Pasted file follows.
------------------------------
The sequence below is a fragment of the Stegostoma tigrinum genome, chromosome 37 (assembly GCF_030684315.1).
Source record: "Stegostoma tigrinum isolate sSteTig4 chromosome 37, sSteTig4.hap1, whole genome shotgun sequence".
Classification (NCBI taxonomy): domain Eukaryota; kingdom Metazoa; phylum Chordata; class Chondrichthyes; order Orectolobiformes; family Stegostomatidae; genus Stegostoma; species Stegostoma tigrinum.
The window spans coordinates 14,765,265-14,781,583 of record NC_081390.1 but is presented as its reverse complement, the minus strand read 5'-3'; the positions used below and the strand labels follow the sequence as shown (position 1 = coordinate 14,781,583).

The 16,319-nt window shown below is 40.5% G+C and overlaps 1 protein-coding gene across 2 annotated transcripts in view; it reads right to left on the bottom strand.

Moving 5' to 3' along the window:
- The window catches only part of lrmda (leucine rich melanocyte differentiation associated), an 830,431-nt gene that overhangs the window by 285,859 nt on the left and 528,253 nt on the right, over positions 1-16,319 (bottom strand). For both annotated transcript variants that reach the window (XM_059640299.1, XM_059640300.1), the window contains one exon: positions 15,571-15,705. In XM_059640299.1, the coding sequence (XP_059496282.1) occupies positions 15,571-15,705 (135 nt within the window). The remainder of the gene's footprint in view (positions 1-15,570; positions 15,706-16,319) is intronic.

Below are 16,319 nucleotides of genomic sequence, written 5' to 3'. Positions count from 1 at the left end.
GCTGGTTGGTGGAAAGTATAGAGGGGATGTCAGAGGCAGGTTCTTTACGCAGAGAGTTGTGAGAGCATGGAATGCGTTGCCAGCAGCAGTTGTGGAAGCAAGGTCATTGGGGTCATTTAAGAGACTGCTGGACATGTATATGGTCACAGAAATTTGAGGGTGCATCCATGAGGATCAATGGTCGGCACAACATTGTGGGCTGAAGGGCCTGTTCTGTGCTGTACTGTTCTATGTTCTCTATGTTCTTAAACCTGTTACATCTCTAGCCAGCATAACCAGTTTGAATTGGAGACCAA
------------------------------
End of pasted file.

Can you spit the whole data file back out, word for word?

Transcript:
The sequence below is a fragment of the Stegostoma tigrinum genome, chromosome 37 (assembly GCF_030684315.1).
Source record: "Stegostoma tigrinum isolate sSteTig4 chromosome 37, sSteTig4.hap1, whole genome shotgun sequence".
Classification (NCBI taxonomy): domain Eukaryota; kingdom Metazoa; phylum Chordata; class Chondrichthyes; order Orectolobiformes; family Stegostomatidae; genus Stegostoma; species Stegostoma tigrinum.
The window spans coordinates 14,765,265-14,781,583 of record NC_081390.1 but is presented as its reverse complement, the minus strand read 5'-3'; the positions used below and the strand labels follow the sequence as shown (position 1 = coordinate 14,781,583).

The 16,319-nt window shown below is 40.5% G+C and overlaps 1 protein-coding gene across 2 annotated transcripts in view; it reads right to left on the bottom strand.

Moving 5' to 3' along the window:
- The window catches only part of lrmda (leucine rich melanocyte differentiation associated), an 830,431-nt gene that overhangs the window by 285,859 nt on the left and 528,253 nt on the right, over positions 1-16,319 (bottom strand). For both annotated transcript variants that reach the window (XM_059640299.1, XM_059640300.1), the window contains one exon: positions 15,571-15,705. In XM_059640299.1, the coding sequence (XP_059496282.1) occupies positions 15,571-15,705 (135 nt within the window). The remainder of the gene's footprint in view (positions 1-15,570; positions 15,706-16,319) is intronic.

Below are 16,319 nucleotides of genomic sequence, written 5' to 3'. Positions count from 1 at the left end.
GCTGGTTGGTGGAAAGTATAGAGGGGATGTCAGAGGCAGGTTCTTTACGCAGAGAGTTGTGAGAGCATGGAATGCGTTGCCAGCAGCAGTTGTGGAAGCAAGGTCATTGGGGTCATTTAAGAGACTGCTGGACATGTATATGGTCACAGAAATTTGAGGGTGCATCCATGAGGATCAATGGTCGGCACAACATTGTGGGCTGAAGGGCCTGTTCTGTGCTGTACTGTTCTATGTTCTCTATGTTCTTAAACCTGTTACATCTCTAGCCAGCATAACCAGTTTGAATTGGAGACCAA